Spain: “Gender in Constitutional Discourses on Abortion,” by Blanca Rodríguez-Ruiz

June 29, 2017

Congratulations and thanks to Professor Blanca Rodríguez-Ruiz,  who teaches constitutional law at the University of Seville in Spain, for her useful article, recently published in the international journal, Social & Legal Studies:

Blanca Rodríguez-Ruiz, “Gender in Constitutional Discourses on Abortion: Looking at Spain from a Comparative Perspective,” Social & Legal Studies 25.6 (Dec. 2016): 699-715.
PDF     Download text      Author publications – English and Spanish

Abstract:   In as far as the regulation of abortion deals with issues like how and to what extent can women’s capacity to gestate and give birth be controlled, and by whom, any discourse on abortion necessarily reflects a construction of women’s citizenship, hence of gender.  The question is, which is the ruling construction? Behind non-legal discourses that focus on human life and public power’s duty to protect it, there lies the modern construction of gender that articulates women’s passive citizenship within the state.  This is also true of confrontational discourses that construct women and the foetus as potential adversaries. Both discourses are traditional in continental Europe.  Yet, they are being superseded by an understanding of abortion from the perspective of women’s active citizenship. Spanish Organic Act 2/2010 stands as part of this trend.  Not surprisingly, governmental attempts to reinstate women’s passive citizenship in this matter have met stark resistance.   PDF.     Download text.

Source:  “Regulating Abortion: Dissensus and the Politics of Rights,” ed. Siobhan Mullally,  symposium issue of Social & Legal Studies: An International Journal 25.6 (Dec 2016)       Introduction, pp. 645-650.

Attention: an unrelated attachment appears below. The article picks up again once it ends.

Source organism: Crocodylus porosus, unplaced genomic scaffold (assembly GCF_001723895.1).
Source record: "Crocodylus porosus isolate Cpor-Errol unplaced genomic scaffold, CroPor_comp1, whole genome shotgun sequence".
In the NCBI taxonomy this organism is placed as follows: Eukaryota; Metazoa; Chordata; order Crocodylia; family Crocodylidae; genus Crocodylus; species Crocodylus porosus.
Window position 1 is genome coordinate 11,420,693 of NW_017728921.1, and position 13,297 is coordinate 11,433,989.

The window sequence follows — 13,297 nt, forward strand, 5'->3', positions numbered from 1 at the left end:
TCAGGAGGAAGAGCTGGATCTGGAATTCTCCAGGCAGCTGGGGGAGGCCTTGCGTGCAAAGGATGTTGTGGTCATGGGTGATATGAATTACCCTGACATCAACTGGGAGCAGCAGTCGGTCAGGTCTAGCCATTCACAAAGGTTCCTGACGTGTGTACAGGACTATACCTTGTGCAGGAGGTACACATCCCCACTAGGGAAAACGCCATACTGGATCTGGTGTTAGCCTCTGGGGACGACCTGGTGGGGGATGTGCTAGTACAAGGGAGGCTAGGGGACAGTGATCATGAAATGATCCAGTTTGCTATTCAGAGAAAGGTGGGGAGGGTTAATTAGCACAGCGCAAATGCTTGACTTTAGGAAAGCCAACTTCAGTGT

See also:
Catherine O’Rourke, “Advocating Abortion Rights in Northern Ireland: Local and Global Tensions,” Social and Legal Studies 25(6): 716-740.  PDF and abstract       Submitted text

Claire Murray, “The Protection of Life During Pregnancy Act 2013: Suicide, Dignity and the Irish Discourse on Abortion“, published in Social and Legal Studies 2016,  25(6): 667-698     PDF and abstract     Accepted text.

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Catholic Constitutionalism on Sex, Women, and the Beginning of Life

November 5, 2015


Julieta Lemaitre,Catholic Constitutionalism on Sex, Women, and the Beginning of Life,” Abortion Law in Transnational Perspective: Cases and Controversies ed. Rebecca J. Cook, Joanna N. Erdman, and Bernard M. Dickens (University of Pennsylvania Press, 2014) pp 239-257, notes pp. 430-434. A Spanish edition was published in August, 2016.  Ahora disponible en español.

The 1994 U.N. International Conference on Population and Development at Cairo set off a conservative Catholic backlash against feminist ideas on sexuality and reproduction. Catholic lawyers, inspired by Vatican instructions, vigorously argued in constitutional settings across the Americas against the liberalization of abortion laws, same-sex marriage, and embryonic cell research. While some explicitly referenced scripture and religious authorities in their advocacy, many abandoned such references in favor of legal claims based on reason alone. This latter strategy marked a profound shift for the conservative Catholic opposition to sexual and reproductive rights.

In this eleventh chapter of Abortion Law in Transnational Perspective: Cases and Controversies (U Penn Press, 2014) , Julieta Lemaitre explores this emergence of Catholic constitutionalism in abortion law; that is, the recent advancement of Catholic theological reasoning through the secular discourse of human rights.  Tracing the theological roots of these arguments, and engaging with them on their own merits, she elaborates core Catholic constitutional arguments about the legal regulation of abortion and explores the useful effects of this engagement in exposing the moral order implicit in liberal convictions and its shortcomings, and in building bridges with Catholic concerns for social justice.

Abortion Law in Transnational Perspective: Cases and Controversies was published in August 2014 by the University of Pennsylvania Press’s Studies in Human Rights Series.   Table of Contents and other information online. A Spanish edition was published in August, 2016.  Ahora disponible en español.